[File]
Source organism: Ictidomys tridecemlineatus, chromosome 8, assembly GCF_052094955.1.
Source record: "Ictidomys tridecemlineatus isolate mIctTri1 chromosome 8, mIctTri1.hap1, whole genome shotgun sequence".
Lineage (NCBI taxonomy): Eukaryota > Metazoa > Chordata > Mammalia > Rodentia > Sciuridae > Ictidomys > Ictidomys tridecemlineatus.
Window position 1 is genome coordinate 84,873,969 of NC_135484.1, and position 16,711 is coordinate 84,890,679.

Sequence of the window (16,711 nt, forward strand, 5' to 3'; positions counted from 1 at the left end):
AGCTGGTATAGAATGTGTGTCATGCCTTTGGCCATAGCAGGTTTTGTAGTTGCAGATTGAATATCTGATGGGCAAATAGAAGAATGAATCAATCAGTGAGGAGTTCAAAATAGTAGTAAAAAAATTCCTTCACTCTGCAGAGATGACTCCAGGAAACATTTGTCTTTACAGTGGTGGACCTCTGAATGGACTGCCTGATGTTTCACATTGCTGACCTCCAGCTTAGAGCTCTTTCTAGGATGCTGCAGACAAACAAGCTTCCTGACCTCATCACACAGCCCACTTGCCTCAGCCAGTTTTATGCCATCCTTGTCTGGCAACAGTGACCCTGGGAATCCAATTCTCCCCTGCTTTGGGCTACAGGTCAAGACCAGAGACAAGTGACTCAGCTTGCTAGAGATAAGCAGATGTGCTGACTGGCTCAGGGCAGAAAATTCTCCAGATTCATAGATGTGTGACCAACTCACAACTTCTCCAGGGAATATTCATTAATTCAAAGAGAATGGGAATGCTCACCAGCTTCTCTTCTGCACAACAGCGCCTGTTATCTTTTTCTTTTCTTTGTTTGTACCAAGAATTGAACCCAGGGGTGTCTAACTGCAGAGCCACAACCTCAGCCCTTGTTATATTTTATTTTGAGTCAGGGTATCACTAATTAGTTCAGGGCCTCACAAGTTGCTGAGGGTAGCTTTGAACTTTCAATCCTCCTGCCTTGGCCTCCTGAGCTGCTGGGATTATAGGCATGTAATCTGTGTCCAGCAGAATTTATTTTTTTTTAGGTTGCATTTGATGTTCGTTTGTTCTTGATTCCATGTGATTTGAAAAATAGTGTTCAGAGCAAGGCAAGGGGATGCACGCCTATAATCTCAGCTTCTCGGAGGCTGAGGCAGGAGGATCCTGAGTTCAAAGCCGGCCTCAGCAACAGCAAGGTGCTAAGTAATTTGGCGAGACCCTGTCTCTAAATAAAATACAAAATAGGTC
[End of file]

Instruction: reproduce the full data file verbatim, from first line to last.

Source organism: Ictidomys tridecemlineatus, chromosome 8, assembly GCF_052094955.1.
Source record: "Ictidomys tridecemlineatus isolate mIctTri1 chromosome 8, mIctTri1.hap1, whole genome shotgun sequence".
Lineage (NCBI taxonomy): Eukaryota > Metazoa > Chordata > Mammalia > Rodentia > Sciuridae > Ictidomys > Ictidomys tridecemlineatus.
Window position 1 is genome coordinate 84,873,969 of NC_135484.1, and position 16,711 is coordinate 84,890,679.

Sequence of the window (16,711 nt, forward strand, 5' to 3'; positions counted from 1 at the left end):
AGCTGGTATAGAATGTGTGTCATGCCTTTGGCCATAGCAGGTTTTGTAGTTGCAGATTGAATATCTGATGGGCAAATAGAAGAATGAATCAATCAGTGAGGAGTTCAAAATAGTAGTAAAAAAATTCCTTCACTCTGCAGAGATGACTCCAGGAAACATTTGTCTTTACAGTGGTGGACCTCTGAATGGACTGCCTGATGTTTCACATTGCTGACCTCCAGCTTAGAGCTCTTTCTAGGATGCTGCAGACAAACAAGCTTCCTGACCTCATCACACAGCCCACTTGCCTCAGCCAGTTTTATGCCATCCTTGTCTGGCAACAGTGACCCTGGGAATCCAATTCTCCCCTGCTTTGGGCTACAGGTCAAGACCAGAGACAAGTGACTCAGCTTGCTAGAGATAAGCAGATGTGCTGACTGGCTCAGGGCAGAAAATTCTCCAGATTCATAGATGTGTGACCAACTCACAACTTCTCCAGGGAATATTCATTAATTCAAAGAGAATGGGAATGCTCACCAGCTTCTCTTCTGCACAACAGCGCCTGTTATCTTTTTCTTTTCTTTGTTTGTACCAAGAATTGAACCCAGGGGTGTCTAACTGCAGAGCCACAACCTCAGCCCTTGTTATATTTTATTTTGAGTCAGGGTATCACTAATTAGTTCAGGGCCTCACAAGTTGCTGAGGGTAGCTTTGAACTTTCAATCCTCCTGCCTTGGCCTCCTGAGCTGCTGGGATTATAGGCATGTAATCTGTGTCCAGCAGAATTTATTTTTTTTTAGGTTGCATTTGATGTTCGTTTGTTCTTGATTCCATGTGATTTGAAAAATAGTGTTCAGAGCAAGGCAAGGGGATGCACGCCTATAATCTCAGCTTCTCGGAGGCTGAGGCAGGAGGATCCTGAGTTCAAAGCCGGCCTCAGCAACAGCAAGGTGCTAAGTAATTTGGCGAGACCCTGTCTCTAAATAAAATACAAAATAGGTC